Lawsuit Accuses Mazda of Hiding Timing Chain and VVT Defects in L-Series Engines

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Defective variable valve timing (VVT) assemblies in L-series engines has sparked a new class-action lawsuit against Mazda. That'll come as welcome news to owners – particularly those with a CX-7 – who have been complaining for years about VVT and timing chain issues.

CX-7 owners when they heard the news

While the problem itself has been a headache, Mazda's response has been truly migraine-inducing. The automaker has steadfastly refused to warn people about the problem and won't honor warranties if owners can't provide perfect oil change records.

The suit Stevenson v. Mazda Motor of America Inc. has been filed in the U.S. District Court for the District of New Jersey.

"Lead plaintiff James Stevenson said he purchased a 2008 Mazda CX-7 in 2009 and by 2013 the engine failed. Stevenson alleges that although Mazda extended warranty coverage in 2012 to seven years past the original date, Mazda refused to make the needed repairs under warranty."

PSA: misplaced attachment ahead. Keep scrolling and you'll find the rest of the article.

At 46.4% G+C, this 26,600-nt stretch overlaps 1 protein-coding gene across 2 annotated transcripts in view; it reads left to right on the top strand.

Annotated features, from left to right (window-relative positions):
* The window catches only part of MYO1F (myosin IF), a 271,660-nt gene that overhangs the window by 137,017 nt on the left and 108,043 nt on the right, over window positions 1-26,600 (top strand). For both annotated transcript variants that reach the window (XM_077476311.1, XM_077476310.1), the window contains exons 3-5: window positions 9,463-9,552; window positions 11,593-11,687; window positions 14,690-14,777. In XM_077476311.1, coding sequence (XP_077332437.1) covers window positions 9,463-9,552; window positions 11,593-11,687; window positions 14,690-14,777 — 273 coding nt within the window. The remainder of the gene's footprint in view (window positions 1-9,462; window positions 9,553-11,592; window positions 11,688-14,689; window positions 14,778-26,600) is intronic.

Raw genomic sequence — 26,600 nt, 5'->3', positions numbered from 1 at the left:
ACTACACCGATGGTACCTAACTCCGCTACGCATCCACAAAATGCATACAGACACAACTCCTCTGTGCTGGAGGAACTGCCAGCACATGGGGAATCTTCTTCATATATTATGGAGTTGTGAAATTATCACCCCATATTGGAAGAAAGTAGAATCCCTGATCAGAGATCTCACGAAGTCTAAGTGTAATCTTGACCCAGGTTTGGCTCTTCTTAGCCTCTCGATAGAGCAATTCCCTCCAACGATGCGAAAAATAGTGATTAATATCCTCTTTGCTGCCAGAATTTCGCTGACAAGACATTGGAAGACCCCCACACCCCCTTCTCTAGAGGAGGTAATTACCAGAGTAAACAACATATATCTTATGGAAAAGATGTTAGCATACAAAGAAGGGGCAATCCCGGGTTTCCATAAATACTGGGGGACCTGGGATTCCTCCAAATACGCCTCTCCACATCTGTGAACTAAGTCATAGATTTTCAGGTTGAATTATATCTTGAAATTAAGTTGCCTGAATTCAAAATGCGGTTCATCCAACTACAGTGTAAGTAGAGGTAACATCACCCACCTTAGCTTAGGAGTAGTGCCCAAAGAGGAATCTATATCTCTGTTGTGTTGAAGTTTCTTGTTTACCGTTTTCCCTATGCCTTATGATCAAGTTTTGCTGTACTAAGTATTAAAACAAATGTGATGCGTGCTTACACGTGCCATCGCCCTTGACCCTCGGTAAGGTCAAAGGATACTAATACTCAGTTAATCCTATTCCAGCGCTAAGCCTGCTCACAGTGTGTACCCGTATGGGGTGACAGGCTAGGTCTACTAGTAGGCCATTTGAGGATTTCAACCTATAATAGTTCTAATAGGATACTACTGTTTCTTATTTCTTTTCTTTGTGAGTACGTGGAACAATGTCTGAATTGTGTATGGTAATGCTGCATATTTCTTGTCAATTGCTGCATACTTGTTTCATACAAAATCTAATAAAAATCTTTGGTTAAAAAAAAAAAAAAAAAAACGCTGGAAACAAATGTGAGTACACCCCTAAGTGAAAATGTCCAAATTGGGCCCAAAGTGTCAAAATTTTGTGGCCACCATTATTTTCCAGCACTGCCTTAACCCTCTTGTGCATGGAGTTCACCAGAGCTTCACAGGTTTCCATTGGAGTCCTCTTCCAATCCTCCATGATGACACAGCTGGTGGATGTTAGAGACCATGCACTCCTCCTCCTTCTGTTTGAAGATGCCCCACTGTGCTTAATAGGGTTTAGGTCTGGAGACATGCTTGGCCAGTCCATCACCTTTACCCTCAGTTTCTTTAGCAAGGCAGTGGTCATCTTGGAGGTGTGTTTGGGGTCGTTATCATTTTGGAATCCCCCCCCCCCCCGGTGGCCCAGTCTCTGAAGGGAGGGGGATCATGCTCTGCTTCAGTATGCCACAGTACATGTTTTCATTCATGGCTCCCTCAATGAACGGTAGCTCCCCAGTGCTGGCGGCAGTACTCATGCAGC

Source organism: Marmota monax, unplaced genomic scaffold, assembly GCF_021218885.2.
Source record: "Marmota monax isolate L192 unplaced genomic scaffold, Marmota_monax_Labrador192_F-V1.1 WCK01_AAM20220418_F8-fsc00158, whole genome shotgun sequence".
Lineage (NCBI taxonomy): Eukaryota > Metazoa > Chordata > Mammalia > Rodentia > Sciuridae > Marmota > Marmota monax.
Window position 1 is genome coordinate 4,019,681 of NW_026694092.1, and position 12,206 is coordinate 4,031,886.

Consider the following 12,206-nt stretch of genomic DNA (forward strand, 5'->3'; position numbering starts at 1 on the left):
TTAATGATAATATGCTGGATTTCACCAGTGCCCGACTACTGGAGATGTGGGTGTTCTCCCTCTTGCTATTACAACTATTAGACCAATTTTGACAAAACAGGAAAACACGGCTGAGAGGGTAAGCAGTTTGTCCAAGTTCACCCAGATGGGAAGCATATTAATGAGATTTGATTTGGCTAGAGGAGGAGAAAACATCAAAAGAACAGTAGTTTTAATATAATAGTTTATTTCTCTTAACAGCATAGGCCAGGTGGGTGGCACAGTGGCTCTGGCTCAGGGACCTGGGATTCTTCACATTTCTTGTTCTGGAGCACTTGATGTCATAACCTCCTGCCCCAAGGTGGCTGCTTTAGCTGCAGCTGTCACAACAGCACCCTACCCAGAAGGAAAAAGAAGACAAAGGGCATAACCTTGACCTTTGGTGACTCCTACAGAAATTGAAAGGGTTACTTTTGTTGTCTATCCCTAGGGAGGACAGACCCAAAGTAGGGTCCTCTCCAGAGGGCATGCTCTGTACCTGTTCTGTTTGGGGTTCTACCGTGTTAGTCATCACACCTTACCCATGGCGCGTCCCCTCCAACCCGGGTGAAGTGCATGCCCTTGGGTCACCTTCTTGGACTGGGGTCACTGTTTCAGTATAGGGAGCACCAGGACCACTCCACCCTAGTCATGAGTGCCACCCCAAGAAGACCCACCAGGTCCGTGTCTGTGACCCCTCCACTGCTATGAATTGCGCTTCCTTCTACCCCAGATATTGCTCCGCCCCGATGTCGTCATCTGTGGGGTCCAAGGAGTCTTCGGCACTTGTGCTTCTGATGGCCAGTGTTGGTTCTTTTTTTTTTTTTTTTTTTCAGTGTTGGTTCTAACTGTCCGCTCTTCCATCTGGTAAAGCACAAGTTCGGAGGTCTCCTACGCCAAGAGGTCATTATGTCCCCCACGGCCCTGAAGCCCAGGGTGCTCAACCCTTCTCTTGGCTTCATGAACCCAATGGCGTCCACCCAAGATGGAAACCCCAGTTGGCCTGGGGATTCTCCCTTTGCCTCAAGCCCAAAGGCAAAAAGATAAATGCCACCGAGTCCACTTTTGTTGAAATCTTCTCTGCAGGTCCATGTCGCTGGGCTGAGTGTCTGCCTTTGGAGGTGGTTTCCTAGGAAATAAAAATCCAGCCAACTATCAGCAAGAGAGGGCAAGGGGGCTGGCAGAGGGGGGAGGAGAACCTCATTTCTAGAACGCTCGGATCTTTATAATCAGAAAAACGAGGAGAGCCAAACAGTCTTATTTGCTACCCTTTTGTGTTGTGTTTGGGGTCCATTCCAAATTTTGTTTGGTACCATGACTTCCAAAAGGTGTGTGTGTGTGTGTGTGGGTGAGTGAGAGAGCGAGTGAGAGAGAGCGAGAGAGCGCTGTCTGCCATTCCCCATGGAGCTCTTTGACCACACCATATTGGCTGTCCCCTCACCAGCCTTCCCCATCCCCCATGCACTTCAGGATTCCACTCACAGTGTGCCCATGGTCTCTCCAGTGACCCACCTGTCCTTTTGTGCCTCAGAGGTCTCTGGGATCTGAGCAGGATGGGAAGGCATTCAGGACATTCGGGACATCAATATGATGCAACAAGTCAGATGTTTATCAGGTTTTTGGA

Stevenson is represented by Simmons Hanly Conroy LLC, Richardson Patrick Westbrook & Brickman LLC, and The West Law Firm.

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Is Mazda Still Refusing Variable Valve Timing (VVT) Repairs?

Mazda’s L-series engines are earning a reputation for variable valve timing (VVT) defects that can cause oil leaks, excessive smoke out of the tailpipe, loose timing chains, and catastrophic engine failure. Mazda acknowledged the problems i

Owner image of Mazda engine

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